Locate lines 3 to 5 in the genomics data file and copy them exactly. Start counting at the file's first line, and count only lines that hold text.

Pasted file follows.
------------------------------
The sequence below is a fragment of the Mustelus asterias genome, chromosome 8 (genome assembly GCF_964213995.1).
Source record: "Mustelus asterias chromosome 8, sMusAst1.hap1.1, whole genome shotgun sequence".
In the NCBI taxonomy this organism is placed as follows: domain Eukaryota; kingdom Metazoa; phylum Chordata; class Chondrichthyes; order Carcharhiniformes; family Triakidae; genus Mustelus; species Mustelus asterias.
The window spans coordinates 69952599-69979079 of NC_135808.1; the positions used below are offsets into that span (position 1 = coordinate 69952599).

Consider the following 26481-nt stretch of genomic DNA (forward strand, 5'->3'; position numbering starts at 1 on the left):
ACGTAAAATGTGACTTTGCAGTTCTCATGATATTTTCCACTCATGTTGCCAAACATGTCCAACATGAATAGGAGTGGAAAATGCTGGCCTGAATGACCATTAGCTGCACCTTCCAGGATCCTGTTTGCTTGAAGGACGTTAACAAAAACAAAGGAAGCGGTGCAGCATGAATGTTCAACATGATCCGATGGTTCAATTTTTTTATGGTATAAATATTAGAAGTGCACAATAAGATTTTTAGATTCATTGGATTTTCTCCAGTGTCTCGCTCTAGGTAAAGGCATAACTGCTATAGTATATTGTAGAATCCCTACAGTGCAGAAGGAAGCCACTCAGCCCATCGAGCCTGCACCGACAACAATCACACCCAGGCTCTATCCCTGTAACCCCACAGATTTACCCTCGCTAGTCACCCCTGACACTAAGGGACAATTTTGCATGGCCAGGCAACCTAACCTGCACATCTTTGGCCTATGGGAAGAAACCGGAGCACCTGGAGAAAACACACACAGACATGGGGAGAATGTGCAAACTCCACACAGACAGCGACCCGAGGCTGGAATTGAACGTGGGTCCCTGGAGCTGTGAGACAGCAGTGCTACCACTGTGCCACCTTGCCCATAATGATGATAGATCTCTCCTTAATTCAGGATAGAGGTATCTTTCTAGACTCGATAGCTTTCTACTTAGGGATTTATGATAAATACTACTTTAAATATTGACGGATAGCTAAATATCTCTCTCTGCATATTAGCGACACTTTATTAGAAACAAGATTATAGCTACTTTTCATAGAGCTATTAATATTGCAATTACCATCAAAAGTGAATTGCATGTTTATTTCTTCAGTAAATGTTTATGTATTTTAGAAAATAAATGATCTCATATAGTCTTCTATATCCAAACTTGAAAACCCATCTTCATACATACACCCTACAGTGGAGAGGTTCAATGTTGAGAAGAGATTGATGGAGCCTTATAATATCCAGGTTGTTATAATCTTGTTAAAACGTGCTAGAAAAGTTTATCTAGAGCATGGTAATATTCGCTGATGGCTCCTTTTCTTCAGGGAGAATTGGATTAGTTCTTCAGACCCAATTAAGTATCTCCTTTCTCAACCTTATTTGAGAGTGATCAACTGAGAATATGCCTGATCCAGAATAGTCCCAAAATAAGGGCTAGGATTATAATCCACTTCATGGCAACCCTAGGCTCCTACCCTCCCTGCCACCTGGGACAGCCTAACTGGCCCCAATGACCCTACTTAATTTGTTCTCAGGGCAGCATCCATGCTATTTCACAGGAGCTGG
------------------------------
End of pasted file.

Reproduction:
In the NCBI taxonomy this organism is placed as follows: domain Eukaryota; kingdom Metazoa; phylum Chordata; class Chondrichthyes; order Carcharhiniformes; family Triakidae; genus Mustelus; species Mustelus asterias.
The window spans coordinates 69952599-69979079 of NC_135808.1; the positions used below are offsets into that span (position 1 = coordinate 69952599).

Consider the following 26481-nt stretch of genomic DNA (forward strand, 5'->3'; position numbering starts at 1 on the left):